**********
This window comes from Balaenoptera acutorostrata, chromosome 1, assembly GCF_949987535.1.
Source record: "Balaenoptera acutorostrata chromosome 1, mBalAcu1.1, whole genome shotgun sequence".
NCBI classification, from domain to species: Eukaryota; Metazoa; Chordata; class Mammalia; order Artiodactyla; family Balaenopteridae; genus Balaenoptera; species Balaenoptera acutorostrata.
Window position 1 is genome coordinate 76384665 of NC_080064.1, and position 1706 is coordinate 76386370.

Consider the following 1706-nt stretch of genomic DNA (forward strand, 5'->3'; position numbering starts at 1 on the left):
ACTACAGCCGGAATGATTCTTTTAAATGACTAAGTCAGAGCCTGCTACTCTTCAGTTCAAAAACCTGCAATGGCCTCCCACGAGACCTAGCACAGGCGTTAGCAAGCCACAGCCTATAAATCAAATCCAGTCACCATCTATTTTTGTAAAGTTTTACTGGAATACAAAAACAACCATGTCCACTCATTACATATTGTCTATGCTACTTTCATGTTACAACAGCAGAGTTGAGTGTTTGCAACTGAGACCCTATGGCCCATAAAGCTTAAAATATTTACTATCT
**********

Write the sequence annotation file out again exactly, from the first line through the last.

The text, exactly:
This window comes from Balaenoptera acutorostrata, chromosome 1, assembly GCF_949987535.1.
Source record: "Balaenoptera acutorostrata chromosome 1, mBalAcu1.1, whole genome shotgun sequence".
NCBI classification, from domain to species: Eukaryota; Metazoa; Chordata; class Mammalia; order Artiodactyla; family Balaenopteridae; genus Balaenoptera; species Balaenoptera acutorostrata.
Window position 1 is genome coordinate 76384665 of NC_080064.1, and position 1706 is coordinate 76386370.

Consider the following 1706-nt stretch of genomic DNA (forward strand, 5'->3'; position numbering starts at 1 on the left):
ACTACAGCCGGAATGATTCTTTTAAATGACTAAGTCAGAGCCTGCTACTCTTCAGTTCAAAAACCTGCAATGGCCTCCCACGAGACCTAGCACAGGCGTTAGCAAGCCACAGCCTATAAATCAAATCCAGTCACCATCTATTTTTGTAAAGTTTTACTGGAATACAAAAACAACCATGTCCACTCATTACATATTGTCTATGCTACTTTCATGTTACAACAGCAGAGTTGAGTGTTTGCAACTGAGACCCTATGGCCCATAAAGCTTAAAATATTTACTATCT